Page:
We didn’t have a car. Jim drove the Atlanta Voice truck to and from work. I took the bus or walked or my sister sometimes gave me a ride. I remember walking up to the Salvation Army on the corner of Cascade and Donnelly; walking to Adams Park to take the children swimming; walking to my sister’s house on Willis Mill. Jilo would be walking and I’d push Ife in the Umbroller. The only bad part of walking was that there were no sidewalks in the neighborhood, so all walking was done on the side of the street. There was much less traffic back then and I didn’t feel like I was taking my life in my hands. There was a pasture across the street from my house in 1973, now there are condos.
My father decided to open a branch of his church in Atlanta so we saw him as he came down to prepare the way. Other family and friends passed through Atlanta on a regular basis. Looking back it’s hard to remember why we felt the need to move on but we wanted to get out of the city. In 1974 Jim got a job with the Emergency Land Fund and we moved to Mt. Pleasant, South Carolina.
When Jim received his FBI file several years ago, we found the memos below included.
REF JAMES EDWARD WILLIAMS AKA AKBAR LEE, NM (note: stands for Negro Male), THIS OFC DESIRE ALL AVBLE INFO AND PHOTOS IF POSSIBLE ON THE ABOVE INDIVIDUAL, WE HAVE INFO THAT THE ABOVE SUBJ IS ENRTE TO OUR CITY TO ESTABLISH A CONSULATE FOR THE REPUBLIC OF NEW AFRICA. PLS FWD ALL INFO TO LT WW HOLLEY ATLANTA PD(Note: stands for Police Department) INTELLIGENCE DIVN 165 DECATUR ST ATLANTA GA 30303.
AUTH PD ATLANTA GA
7 thoughts on “2600 Cascade Road SW – Atlanta GA – 1972 -1974”
That is astonishing! I live ibn Ireland and at the moment I am preparing a speech on MLK and all that racist stuff that went on in USA . Way back then I was in my teens and very influenced by MLK and all the race riots etc. But this was in the 1970’s!
Who wrote that letter in 1972 to the Atlanta Chief of police ? If you don’t mind me asking , was all or any of this fabricated ?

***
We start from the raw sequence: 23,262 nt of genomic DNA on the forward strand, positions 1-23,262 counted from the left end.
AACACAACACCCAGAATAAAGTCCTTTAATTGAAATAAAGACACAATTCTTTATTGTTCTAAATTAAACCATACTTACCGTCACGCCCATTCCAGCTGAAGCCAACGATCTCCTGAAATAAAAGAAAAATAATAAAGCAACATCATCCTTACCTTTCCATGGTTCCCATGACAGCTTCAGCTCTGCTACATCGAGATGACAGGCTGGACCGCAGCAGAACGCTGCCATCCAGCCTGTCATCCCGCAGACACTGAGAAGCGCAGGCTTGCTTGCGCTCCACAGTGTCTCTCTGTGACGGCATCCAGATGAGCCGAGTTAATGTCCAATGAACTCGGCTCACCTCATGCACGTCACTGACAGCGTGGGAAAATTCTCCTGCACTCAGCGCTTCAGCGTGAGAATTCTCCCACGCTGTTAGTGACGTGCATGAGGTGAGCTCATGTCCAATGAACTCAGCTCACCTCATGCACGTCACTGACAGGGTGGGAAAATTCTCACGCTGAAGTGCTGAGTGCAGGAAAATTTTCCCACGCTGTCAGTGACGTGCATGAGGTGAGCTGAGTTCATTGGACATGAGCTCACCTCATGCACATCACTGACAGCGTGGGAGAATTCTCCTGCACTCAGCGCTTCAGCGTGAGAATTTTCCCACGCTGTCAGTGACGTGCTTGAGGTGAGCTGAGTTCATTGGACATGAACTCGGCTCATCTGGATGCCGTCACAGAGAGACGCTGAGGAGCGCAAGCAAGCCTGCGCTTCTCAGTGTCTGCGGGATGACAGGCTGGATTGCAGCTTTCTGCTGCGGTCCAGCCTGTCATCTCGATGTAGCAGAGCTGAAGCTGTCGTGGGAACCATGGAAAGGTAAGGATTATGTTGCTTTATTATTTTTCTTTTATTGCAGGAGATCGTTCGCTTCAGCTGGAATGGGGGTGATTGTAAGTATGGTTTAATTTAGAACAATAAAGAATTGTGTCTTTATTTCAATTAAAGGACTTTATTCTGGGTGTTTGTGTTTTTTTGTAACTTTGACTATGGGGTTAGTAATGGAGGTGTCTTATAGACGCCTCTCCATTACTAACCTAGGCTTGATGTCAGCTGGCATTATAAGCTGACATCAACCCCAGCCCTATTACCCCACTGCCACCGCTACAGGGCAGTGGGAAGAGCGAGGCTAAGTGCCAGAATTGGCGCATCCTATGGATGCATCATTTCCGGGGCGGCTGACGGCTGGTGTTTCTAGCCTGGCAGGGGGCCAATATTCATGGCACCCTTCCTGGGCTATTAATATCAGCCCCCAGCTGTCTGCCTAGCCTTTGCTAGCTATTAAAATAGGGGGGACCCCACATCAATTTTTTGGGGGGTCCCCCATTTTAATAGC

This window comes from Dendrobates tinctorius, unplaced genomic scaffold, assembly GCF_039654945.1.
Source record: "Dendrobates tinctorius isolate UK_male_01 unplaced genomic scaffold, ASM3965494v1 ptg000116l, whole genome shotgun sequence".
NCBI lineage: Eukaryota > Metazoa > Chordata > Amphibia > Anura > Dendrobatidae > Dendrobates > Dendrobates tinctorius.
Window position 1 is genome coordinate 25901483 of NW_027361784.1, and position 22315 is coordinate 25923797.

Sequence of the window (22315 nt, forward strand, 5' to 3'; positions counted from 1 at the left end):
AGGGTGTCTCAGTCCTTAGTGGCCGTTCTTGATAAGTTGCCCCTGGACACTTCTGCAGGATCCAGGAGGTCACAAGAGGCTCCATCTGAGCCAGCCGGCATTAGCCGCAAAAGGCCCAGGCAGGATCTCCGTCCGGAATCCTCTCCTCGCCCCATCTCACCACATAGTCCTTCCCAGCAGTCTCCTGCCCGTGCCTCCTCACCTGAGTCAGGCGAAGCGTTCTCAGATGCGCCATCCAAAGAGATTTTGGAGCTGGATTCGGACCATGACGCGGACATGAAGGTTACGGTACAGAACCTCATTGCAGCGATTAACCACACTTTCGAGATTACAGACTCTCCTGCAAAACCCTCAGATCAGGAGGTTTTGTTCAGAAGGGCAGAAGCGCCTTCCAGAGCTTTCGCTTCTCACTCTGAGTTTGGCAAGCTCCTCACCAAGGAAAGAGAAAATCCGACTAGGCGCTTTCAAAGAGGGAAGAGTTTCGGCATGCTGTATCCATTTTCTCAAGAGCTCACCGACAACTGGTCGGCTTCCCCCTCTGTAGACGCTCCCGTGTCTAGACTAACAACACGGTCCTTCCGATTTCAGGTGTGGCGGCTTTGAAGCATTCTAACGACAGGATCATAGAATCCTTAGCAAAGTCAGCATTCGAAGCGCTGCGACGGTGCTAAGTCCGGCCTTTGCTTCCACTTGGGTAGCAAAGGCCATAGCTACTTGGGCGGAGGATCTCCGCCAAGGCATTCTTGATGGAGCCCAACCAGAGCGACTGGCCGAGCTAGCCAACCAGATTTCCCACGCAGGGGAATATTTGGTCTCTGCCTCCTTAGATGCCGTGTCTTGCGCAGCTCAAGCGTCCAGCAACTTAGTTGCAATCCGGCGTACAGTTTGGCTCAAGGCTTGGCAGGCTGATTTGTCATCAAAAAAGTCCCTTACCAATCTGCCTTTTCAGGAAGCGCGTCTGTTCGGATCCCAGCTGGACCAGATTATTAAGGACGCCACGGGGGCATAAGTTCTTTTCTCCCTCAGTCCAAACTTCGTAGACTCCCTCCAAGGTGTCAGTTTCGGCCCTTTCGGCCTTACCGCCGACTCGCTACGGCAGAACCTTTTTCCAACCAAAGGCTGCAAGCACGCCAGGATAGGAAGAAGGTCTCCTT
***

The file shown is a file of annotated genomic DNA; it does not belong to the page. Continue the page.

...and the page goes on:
Love your blog and the reaching back in history to a time I remember well .
Thank you for commenting Angela,
Everything didn’t calm down after Martin Luther King was killed in 1968. I could do a whole blog post (and maybe I will) about what was in the memos.
There were no guns, ammunition or dynamite stored at the library. It wasn’t and isn’t illegal to do anything else that he was accused of in the memo. He started the Black Conscience Library, which was an actual library with books and films and classes in black history and survival, that got sidetracked into trying to deal with the heroin epidemic in Detroit. None of the groups mentioned were outlawed. They met in the Black Conscience Library. They also met in the YMCA, on college campuses and in churches.
It wasn’t and isn’t illegal to believe or advocate self determination for black people. Self determination doesn’t mean attacking anybody else. It means being in a position to make the decisions that affect your life. Nothing extreme about that.
He wasn’t a member of DRUM, but if he had been, it wasn’t against the law. It was a union. He didn’t move to Atlanta to open an office for the RNA or anyone else.
The big question is, why were police departments and the FBI keeping an eye on the legal activities of a citizen and reporting on them as though they were illegal?
Angela, there was dynamite that was in the picture at one point. you can read about it in this post http://findingeliza.com/archives/6707 It was never stored at the library.
“Big brother” watched and listened especially if he thought you would fight for equal rights…Love the family photos.
Thanks Linda. I didn’t realize I had so many from Atlanta.
Those were the days when just the attempt to initiate anything cultural was a struggle. I am enjoying the writing challenge that you decided to take on. I have found the readings fascinating .
I’m glad you’re enjoying. I’m looking forward to March when I can take a day off! 🙂